When I first arrived to Brasenose chapel to watch the technical rehearsal of Under Milk Wood, I glimpsed a solemn looking woman, in a solemn looking white dress, standing at the entrance. I quickly closed the door, thinking I must have stumbled upon a church service. I hadn’t. The moment I realised it was a play was hilarious and confusing, two excellent qualities that Under Milk Wood definitely has. Its strength – as well as its greatest weaknesses – lies in this absurd solemnity, amplified by the grand appearance of the chapel in which it is performed.
The performance is a bit disorienting, in a way that can be exploited for artistic impact. I was only shown a few scenes, since I dared not enter for a while, and they were enough to suggest that the production would make exciting use of the space. The audience stands or sits in the pews, like they would if they were attending a service. The play happens in different parts of the chapel, with actors springing out of the crowd with their daily woes, or getting married on the platform on the second floor, or having fights in the doorway and by the altar.
This means that an audience member, in any given position, will have limited visibility of the show. This staging emphasises the fragmented nature of the plot: the story of a whole Welsh village, the lives of everyone who inhabits it. If you lived in a village, surely you wouldn’t get a full view of all your neighbour’s lives, and the play replicates this perfectly.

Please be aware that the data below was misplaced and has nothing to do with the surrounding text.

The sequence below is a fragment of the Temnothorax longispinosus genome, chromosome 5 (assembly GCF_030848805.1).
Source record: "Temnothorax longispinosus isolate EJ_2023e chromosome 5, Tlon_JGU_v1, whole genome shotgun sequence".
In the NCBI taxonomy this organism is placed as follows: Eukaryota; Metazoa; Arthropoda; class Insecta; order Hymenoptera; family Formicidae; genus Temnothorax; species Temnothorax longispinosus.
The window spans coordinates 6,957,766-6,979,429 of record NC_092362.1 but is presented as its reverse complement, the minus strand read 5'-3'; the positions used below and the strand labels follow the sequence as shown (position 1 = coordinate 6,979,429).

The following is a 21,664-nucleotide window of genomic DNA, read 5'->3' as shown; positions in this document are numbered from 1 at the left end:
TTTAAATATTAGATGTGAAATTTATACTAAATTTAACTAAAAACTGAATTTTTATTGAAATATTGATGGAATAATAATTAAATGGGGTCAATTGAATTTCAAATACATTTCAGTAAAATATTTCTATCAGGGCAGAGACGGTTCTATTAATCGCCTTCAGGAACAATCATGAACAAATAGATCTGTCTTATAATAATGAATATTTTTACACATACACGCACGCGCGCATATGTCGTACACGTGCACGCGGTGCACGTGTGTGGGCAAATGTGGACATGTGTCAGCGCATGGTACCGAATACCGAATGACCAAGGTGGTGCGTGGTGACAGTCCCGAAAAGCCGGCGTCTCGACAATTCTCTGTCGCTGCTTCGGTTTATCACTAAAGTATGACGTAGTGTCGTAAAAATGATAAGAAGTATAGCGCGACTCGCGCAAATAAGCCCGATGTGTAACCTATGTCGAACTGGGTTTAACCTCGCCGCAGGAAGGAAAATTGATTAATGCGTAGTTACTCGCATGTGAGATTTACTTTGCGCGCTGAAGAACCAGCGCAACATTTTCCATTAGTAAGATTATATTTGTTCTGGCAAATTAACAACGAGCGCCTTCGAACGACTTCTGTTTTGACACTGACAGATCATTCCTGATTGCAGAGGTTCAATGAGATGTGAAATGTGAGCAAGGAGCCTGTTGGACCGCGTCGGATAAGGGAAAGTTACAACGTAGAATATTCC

I was impressed with the creative naturalism of the staging, and disappointed that it was undermined by an over-dramatic, staged kind of acting. Everyone speaks as if they are reciting a solemn Shakespeare monologue, loudly, grandly declaring the minutiae of their lives. This could make it difficult to distinguish the characters from each other, and makes it hard to emphasise with them on a human level.
It does however make for some brilliant humour, and I can say I experienced a moment of most delightful comedy when one of the characters grandly spoke to two men about them blowing their nose. I appreciated the deliberate nature of this solemnity, shown in the excellent consistency of all the actors in maintaining the tone, and in the simple and solemn period costumes. At times it was indeed effective, both for humour and for impressiveness. But often it felt distant and hollow, and left the viewer yearning for a greater variety of tones, which can better express the intimate moments of the character’s lives, as well as highlight the grandness when it is necessary. But the play may indeed have grown in humanity when watched in its entirety.
Overall, this is a creative and interesting production. It’s let down by an overly dramatic attitude which does not allow the actors to engage with the text on a more human level, but it experiments with conceptual and staging ideas in ways that deserve much praise.